Abraham does not say that God has commanded him to have Isaac marry someone other than a Canaanite woman, only that God has promised to make of him a great nation. No, this is Abraham’s will, visited upon his servant, Abraham’s desire to have Isaac marry from the tribe. God’s action in the story is to make sure that welcoming becomes the active agent of possibility, even with this tribal boundary. Now, the irony is that being hospitable is held up as a value in graphic detail in the chapters before this one, usually through Abraham. But now? Not so much. So God’s action happens with and through this unnamed servant from some other tribe, someone on the “outside” of whatever it is that Abraham thinks God has constructed for him. Abraham thinks that his road forward can only be delivered in one way, yet even he cannot make his illusion of purity work without the faithfulness of someone who he trusts to choose a spouse, but who he would never have a daughter of his marry.
Perhaps this is similar to the ways that we denigrate immigrants, calling them “illegals” or even “criminals”, thinking them less than us, until our house needs a new roof, or the crop is ready to be harvested, or we’re short on engineers for the big project. Perhaps this is another telling of, “Guess Who’s Coming to Dinner?”, where our internal prejudices get exposed rather uncomfortably. There is a lesson here, a directive even, on how we see each other, what we see in each other. Contained in this story about tribal affiliation is a message that the power of God is found in leaving home, in crossing boundaries, in meeting strangers and making them family, in hospitality and grace and the intersectionality of faithful living…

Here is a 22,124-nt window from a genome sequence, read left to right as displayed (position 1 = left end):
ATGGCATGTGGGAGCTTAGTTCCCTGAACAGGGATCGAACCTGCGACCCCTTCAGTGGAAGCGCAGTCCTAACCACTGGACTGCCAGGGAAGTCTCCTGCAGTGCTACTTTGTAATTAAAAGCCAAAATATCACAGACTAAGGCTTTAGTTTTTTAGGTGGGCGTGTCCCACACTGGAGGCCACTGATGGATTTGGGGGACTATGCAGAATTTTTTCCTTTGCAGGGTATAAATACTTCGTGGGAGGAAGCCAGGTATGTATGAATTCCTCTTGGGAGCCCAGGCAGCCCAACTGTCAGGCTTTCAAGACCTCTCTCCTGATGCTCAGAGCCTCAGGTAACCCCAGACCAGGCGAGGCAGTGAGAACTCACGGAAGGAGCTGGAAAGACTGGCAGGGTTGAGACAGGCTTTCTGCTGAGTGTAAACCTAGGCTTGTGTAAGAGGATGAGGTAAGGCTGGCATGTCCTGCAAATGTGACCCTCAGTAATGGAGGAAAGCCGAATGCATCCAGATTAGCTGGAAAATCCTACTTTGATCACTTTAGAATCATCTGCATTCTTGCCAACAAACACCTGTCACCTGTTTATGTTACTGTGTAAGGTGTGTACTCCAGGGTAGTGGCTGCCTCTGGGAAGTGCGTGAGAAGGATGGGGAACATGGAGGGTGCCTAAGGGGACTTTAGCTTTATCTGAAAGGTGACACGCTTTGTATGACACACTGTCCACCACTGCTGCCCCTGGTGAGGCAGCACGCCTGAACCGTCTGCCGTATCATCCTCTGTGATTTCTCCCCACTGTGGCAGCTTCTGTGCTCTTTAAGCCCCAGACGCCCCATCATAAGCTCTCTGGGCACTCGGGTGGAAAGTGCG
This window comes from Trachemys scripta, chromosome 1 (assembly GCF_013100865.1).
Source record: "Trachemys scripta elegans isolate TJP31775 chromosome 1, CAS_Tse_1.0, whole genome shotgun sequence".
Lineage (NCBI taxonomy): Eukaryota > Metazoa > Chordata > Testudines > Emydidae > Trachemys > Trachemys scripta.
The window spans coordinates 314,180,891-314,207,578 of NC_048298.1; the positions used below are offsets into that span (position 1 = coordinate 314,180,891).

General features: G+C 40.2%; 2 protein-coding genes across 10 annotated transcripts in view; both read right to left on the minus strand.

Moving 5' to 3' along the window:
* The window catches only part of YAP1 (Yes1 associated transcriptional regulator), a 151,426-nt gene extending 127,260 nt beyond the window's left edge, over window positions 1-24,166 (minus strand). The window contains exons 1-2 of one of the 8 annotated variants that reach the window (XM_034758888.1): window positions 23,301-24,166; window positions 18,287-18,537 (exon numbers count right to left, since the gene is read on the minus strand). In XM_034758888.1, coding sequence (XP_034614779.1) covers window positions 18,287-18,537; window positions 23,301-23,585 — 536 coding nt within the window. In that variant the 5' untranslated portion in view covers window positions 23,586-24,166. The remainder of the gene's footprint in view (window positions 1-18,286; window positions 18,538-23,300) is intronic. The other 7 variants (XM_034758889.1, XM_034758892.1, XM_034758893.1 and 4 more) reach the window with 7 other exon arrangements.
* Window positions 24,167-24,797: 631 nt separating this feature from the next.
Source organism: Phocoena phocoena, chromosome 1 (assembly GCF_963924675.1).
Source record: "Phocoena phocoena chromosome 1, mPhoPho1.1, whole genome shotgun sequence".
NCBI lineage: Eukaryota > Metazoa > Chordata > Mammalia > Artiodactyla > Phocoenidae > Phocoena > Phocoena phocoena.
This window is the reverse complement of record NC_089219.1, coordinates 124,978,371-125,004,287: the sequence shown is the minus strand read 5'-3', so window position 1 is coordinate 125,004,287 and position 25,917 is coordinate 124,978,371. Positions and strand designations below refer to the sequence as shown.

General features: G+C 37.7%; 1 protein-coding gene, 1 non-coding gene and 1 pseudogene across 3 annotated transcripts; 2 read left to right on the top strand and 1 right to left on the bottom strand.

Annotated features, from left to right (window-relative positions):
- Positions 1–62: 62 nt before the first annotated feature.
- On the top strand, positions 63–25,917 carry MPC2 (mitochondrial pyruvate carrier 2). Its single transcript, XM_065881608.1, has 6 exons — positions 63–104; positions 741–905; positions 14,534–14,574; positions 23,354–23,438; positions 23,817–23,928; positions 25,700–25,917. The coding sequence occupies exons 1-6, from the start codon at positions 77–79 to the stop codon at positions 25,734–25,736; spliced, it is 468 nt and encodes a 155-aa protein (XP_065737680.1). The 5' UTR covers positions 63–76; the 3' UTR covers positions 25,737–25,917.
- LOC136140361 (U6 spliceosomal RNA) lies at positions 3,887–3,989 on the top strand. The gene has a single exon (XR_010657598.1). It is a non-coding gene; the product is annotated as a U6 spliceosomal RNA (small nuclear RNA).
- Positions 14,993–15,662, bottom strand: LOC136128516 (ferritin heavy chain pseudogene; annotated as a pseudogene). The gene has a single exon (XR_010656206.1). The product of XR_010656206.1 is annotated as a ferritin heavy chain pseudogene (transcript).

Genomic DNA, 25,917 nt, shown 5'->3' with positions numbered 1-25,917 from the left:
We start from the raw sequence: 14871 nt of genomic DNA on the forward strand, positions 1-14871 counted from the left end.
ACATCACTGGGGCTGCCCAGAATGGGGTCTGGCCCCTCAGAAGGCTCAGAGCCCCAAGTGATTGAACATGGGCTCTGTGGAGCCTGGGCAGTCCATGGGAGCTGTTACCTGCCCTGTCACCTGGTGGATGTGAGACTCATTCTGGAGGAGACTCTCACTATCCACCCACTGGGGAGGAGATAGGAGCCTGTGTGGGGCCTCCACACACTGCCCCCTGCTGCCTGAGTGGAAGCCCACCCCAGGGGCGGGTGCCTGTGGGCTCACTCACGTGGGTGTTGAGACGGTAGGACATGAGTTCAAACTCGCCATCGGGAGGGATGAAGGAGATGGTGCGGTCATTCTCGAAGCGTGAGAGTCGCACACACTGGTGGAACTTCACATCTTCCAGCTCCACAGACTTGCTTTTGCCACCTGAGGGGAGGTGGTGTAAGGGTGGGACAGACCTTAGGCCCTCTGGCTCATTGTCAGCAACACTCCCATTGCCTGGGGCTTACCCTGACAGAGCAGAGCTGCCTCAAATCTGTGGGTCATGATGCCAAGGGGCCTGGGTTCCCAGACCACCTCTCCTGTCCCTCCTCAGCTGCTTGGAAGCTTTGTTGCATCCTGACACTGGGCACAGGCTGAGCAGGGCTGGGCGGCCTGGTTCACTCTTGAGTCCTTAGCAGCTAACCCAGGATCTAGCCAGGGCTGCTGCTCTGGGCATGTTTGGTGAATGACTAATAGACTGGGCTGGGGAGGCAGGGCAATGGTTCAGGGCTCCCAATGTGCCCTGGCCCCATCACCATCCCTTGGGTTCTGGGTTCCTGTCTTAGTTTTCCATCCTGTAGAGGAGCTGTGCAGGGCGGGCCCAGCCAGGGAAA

I know that we’re supposed to take this passage and make the moral claim be about marriage, or being a good wife, but the moral claim I see this morning is from this servant, dedicated and engaged enough to reach across ethnic and religious boundaries, to pray to, even to worship, a God different from his own…a moral claim on us to be willing, as faithful people, to see beyond our own definitions, our own shallow vision, our own traditions and conclusions and certainties to a God who surpasses all of our imaginations. We are, after all, as Genesis reminds us in it’s opening lines, made in the image of this God, who creates all things, seen and unseen, imagined and unimagined, “real” and yet to be realized…a God who stands next to us, but who extends out…somewhere beyond our comfort zone, in the middle of an intersection…with a blessing.